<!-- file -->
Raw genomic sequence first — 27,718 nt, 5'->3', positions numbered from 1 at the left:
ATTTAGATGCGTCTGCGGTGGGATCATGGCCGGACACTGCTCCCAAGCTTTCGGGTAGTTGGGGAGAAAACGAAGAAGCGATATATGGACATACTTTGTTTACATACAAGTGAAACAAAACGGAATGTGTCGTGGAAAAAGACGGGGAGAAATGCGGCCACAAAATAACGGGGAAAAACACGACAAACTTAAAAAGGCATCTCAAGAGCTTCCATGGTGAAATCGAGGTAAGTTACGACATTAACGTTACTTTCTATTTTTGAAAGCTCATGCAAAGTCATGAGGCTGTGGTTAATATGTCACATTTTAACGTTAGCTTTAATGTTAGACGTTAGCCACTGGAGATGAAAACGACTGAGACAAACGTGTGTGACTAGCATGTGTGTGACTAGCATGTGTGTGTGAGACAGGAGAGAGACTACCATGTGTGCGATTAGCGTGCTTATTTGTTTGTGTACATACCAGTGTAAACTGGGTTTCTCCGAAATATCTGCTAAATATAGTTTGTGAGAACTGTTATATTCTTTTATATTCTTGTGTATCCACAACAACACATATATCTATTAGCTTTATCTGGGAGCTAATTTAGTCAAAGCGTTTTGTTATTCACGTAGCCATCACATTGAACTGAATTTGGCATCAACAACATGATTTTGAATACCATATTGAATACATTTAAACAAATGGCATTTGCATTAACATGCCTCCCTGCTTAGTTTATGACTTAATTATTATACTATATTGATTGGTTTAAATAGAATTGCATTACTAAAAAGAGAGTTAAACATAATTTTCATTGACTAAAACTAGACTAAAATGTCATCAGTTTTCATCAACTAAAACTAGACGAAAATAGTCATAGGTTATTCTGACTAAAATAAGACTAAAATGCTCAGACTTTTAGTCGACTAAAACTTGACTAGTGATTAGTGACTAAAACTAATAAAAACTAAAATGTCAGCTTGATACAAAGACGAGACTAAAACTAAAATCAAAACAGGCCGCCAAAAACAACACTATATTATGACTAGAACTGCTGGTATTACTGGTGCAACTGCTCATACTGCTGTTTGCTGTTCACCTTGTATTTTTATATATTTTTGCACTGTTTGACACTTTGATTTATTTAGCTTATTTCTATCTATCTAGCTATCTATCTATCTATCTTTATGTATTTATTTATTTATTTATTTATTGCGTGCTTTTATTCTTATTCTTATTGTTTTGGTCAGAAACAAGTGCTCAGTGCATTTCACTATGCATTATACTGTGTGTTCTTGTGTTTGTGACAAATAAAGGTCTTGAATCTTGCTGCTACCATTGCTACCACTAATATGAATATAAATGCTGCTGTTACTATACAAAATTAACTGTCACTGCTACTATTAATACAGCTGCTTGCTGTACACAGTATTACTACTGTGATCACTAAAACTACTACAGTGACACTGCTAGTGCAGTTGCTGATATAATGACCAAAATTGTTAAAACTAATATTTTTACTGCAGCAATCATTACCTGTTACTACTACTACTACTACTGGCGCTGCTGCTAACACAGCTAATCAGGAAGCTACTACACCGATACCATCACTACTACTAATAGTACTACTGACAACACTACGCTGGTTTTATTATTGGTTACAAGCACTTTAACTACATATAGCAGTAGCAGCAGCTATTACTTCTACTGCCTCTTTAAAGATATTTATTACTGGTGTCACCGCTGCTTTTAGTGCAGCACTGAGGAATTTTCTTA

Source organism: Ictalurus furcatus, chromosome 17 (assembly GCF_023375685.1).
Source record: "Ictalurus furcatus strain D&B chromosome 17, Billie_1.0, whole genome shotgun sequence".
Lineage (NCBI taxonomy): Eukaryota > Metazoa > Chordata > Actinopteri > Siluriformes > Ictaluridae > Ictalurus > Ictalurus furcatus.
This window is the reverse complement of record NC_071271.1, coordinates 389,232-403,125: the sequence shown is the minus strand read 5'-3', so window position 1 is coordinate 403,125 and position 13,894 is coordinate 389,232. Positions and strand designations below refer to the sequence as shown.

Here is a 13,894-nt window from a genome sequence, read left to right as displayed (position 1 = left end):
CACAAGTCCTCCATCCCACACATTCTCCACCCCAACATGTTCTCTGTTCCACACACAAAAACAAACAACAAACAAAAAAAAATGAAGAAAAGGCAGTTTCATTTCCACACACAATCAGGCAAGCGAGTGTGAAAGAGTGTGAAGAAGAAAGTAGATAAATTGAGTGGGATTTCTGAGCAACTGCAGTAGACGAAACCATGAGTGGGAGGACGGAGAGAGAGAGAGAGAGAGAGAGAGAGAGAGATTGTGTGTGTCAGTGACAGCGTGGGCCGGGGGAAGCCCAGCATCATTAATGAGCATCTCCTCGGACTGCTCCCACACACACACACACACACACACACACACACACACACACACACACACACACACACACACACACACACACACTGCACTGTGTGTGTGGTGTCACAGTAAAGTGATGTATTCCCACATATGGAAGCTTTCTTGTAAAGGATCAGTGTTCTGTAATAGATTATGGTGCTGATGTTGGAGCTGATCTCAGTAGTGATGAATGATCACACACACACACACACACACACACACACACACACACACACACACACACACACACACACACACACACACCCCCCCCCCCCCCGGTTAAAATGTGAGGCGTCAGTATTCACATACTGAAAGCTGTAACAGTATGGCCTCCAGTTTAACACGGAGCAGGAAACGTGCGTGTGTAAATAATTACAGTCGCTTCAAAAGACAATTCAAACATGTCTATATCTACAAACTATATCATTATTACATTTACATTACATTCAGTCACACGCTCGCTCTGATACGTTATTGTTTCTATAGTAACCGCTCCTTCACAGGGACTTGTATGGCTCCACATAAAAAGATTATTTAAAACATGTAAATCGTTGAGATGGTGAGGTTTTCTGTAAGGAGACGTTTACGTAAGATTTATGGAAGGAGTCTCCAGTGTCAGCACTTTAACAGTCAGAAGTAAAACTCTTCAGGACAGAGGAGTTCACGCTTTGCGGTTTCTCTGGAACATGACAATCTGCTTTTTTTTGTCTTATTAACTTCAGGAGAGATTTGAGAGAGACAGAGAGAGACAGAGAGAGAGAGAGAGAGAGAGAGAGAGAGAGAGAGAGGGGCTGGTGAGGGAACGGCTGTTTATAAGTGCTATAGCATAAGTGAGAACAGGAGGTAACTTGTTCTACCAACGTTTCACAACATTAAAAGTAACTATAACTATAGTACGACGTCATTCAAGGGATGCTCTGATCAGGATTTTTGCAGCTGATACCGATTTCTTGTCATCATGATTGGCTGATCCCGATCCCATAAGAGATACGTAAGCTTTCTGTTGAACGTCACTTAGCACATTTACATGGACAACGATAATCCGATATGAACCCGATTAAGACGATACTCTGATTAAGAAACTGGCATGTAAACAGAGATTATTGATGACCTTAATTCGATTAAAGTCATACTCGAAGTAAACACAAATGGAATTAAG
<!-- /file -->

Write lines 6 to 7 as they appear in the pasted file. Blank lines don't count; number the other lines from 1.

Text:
This window is the reverse complement of record NC_071271.1, coordinates 389,232-403,125: the sequence shown is the minus strand read 5'-3', so window position 1 is coordinate 403,125 and position 13,894 is coordinate 389,232. Positions and strand designations below refer to the sequence as shown.

Here is a 13,894-nt window from a genome sequence, read left to right as displayed (position 1 = left end):